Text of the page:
Palm sugar comes from coconut palm trees. It has a lower glycemic index than sucrose and fructose, so it won't spike your blood sugar as easily. It also has a slightly different flavor than regular white sugar, much more like brown sugar. Palm sugar is traditional in Indian cuisine, and many people rave about the flavor.
My main concern with it is that it's not environmentally sustainable at all and the destruction of palm trees is killing chimpanzees and other animals- I like to stay away from heart of palm, palm oil, and palm sugar.
One of the new kids on the sugar block is xylitol, which is made from birch tree bark or other plants (most often corn) and is therefore a natural vegan sugar. It is a strong sweetener, so you can use less of it than a recipe might call for in white sugar.
It's receiving acclaim right now as a dental enhancement because some studies show it can help prevent and possibly cure cavities and other dental problems. I had my first indication of an adult cavity a few years ago and I started chewing vegan xylitol gum and using vegan xylitol toothpaste and the thing went away! Pretty amazing.
Note: Please be very careful with xylitol around your pets. A tiny, tiny amount can kill your dogs.
Brown rice syrup won't spike your blood sugar levels as much as regular sugar, so it's much healthier for your body. I think it tastes exactly like honey, and it has the same texture, so you can use it as an exact replacement for honey and as a replacement for sugar. There are even candies made out of brown rice syrup that make excellent replacements for common candy.
"Real" maple syrup is made from boiling maple tree sap and has no additives. Don't be confused by the cheap, high fructose corn syrup version in the woman-shaped bottle that we all ate as kids.
100% maple syrup will cost more than the fake kind, but it's well worth it, and a little goes a long way. There are two different grades of maple syrup, A and B. A is lighter in color and flavor, and B is deeper in color and flavor. When they were designing the grading scale, lighter was considered better, but I prefer the darker, more intensely flavored grade B maple syrup.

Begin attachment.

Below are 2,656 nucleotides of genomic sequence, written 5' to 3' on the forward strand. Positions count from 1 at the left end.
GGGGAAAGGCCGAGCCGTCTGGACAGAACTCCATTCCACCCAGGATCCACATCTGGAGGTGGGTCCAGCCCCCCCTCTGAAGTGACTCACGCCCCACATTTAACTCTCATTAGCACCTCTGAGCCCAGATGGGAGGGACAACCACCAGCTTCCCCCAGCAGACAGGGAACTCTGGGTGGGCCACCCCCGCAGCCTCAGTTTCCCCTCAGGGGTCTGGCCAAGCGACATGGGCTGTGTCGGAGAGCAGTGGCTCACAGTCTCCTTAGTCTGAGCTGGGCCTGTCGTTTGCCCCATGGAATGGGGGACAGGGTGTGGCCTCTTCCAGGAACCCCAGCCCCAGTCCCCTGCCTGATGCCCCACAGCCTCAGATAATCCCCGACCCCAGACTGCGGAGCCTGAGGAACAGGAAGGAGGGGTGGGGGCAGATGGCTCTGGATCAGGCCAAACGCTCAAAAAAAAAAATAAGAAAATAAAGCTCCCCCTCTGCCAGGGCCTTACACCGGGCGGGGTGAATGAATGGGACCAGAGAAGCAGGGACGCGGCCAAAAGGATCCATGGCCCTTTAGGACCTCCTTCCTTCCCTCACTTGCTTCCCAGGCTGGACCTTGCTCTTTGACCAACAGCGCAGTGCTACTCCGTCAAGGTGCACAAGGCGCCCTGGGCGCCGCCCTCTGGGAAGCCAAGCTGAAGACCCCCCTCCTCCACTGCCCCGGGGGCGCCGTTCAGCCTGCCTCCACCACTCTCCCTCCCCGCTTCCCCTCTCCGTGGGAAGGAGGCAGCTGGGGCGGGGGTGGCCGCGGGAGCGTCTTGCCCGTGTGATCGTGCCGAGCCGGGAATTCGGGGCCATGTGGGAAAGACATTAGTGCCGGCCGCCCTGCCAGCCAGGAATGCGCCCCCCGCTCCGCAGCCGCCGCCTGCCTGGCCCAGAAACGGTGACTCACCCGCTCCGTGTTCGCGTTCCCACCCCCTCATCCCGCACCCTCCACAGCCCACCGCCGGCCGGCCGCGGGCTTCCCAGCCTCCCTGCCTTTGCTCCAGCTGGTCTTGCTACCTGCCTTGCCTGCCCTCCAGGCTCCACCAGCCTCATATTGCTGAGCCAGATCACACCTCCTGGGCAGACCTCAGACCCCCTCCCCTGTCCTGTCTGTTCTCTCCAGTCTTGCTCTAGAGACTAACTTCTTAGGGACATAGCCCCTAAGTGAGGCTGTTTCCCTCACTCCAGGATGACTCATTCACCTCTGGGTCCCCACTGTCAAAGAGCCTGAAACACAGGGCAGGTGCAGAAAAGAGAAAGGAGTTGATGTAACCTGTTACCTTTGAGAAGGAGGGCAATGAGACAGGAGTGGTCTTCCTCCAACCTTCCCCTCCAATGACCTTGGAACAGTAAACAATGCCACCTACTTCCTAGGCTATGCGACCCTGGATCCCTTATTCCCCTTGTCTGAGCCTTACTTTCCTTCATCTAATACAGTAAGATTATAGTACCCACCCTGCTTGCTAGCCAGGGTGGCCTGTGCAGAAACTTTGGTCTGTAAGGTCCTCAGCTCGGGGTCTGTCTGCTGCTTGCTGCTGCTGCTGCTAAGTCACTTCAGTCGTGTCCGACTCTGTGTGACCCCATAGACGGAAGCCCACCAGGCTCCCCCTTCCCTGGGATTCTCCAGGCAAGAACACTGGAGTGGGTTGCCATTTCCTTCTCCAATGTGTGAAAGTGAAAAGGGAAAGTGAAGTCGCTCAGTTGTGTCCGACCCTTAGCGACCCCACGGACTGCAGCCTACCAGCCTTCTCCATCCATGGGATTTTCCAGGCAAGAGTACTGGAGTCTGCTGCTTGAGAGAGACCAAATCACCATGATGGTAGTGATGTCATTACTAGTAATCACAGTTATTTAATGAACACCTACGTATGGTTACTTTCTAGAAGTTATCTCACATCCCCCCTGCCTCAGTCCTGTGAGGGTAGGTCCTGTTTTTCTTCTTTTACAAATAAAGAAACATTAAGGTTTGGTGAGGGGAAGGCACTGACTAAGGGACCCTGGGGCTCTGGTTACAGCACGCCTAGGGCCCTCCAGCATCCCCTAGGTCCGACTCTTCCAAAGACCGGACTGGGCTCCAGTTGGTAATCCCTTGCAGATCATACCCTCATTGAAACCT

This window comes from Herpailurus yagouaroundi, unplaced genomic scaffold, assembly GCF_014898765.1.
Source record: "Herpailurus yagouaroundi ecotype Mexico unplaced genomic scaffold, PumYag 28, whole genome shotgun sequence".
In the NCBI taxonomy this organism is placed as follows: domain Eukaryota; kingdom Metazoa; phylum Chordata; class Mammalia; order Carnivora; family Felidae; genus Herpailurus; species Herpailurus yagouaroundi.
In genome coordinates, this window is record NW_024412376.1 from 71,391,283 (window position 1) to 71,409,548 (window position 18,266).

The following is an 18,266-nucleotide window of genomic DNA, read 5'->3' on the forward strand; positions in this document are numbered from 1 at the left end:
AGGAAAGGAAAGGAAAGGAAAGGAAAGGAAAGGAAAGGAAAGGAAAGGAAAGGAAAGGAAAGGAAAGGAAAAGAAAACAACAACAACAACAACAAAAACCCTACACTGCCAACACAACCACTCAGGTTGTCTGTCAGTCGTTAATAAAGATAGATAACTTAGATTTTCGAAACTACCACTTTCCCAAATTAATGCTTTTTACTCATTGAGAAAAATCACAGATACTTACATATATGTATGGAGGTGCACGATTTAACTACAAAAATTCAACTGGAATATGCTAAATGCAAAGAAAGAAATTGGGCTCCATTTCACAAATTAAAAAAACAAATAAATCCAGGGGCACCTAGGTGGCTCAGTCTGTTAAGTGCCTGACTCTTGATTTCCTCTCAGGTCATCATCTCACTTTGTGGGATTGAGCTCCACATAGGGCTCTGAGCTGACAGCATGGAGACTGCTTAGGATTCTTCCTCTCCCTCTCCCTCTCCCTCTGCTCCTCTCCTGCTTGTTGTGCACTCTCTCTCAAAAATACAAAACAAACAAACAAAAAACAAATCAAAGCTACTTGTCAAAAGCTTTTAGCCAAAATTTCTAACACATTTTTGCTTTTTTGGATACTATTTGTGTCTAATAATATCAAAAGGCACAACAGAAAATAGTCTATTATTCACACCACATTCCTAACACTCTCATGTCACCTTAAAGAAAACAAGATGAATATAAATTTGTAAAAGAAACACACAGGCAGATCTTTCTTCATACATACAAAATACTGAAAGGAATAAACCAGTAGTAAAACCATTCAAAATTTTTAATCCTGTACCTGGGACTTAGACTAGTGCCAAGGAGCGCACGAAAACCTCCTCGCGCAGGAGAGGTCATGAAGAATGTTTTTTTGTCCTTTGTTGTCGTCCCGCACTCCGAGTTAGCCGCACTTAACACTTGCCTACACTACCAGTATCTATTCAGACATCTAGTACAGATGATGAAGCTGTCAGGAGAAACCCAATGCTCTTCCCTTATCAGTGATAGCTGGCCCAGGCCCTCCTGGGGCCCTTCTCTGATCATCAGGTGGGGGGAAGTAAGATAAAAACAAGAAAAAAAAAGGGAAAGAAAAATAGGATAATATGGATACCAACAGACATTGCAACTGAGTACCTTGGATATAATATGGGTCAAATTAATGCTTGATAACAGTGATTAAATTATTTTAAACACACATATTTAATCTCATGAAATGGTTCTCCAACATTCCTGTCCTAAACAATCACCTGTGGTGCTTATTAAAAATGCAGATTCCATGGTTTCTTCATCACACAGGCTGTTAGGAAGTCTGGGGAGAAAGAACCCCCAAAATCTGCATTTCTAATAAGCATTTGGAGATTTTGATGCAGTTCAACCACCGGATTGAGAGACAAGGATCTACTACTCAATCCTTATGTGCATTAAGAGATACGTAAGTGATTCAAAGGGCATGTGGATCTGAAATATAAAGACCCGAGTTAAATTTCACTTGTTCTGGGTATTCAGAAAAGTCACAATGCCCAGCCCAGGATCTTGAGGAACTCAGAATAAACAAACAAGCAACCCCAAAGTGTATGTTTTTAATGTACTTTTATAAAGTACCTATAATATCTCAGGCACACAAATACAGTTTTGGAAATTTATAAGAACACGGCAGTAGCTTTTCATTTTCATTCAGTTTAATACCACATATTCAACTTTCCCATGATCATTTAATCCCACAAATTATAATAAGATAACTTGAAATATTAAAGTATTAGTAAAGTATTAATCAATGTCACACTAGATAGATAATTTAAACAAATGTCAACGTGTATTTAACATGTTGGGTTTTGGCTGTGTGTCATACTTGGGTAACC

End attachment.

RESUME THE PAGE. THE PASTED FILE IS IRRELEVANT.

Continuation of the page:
Agave is made from the nectar inside a specific type of cactus, it also won't spike your blood sugar levels. I find agave syrup to be much sweeter than regular sugar, so you can use less than you normally would in recipes. There are some reports coming out now that suggest that agave syrup is highly processed and worse for our bodies than high fructose corn syrup, so more research needs to be done on this particular sweetener.
This sweetener is also helpful in recipes as it's made from grain and has a lower glycemic index, so it won't make you feel wonky from the sugar highs and lows of sugar spikes. It also has a taste similar to honey, so you have to taste to find your favorite. I absolutely love the flavor of barley malt-- it reminds me of the flavor of pretzels, and I use it in many recipes.
I love the flavor of molasses and unrefined blackstrap molasses is full of vitamins and minerals, especially vitamin B complex and calcium. To make brown sugar, white sugar and molasses are added together, and that's what gives brown sugar its richness and texture.
Because it has such an intense flavor, I use it conservatively and consider it more of a flavoring than necessarily a sweetener. In my opinion, you can't make amazing vegan chocolate chip cookies without a dollop of blackstrap molasses.
One of my favorite ways to sweeten things is with fruit juices. You'd be amazed at the different a dollop of applesauce, a piece of squashed banana, a pureed pineapple, or plain apple cider, orange juice, and other fruits can make. Depending on what you're baking, simple fruits can make a huge difference in the sweetness level, and they are truly nature's candy!
You can learn about the best vegan sugar substitutes for coffee and how other readers use vegan sugars here.
And, no matter what sugars you decide to use, please be aware of the Splenda side effects as it can cause serious health problems. Don't use the fake stuff in pink, yellow, blue bags.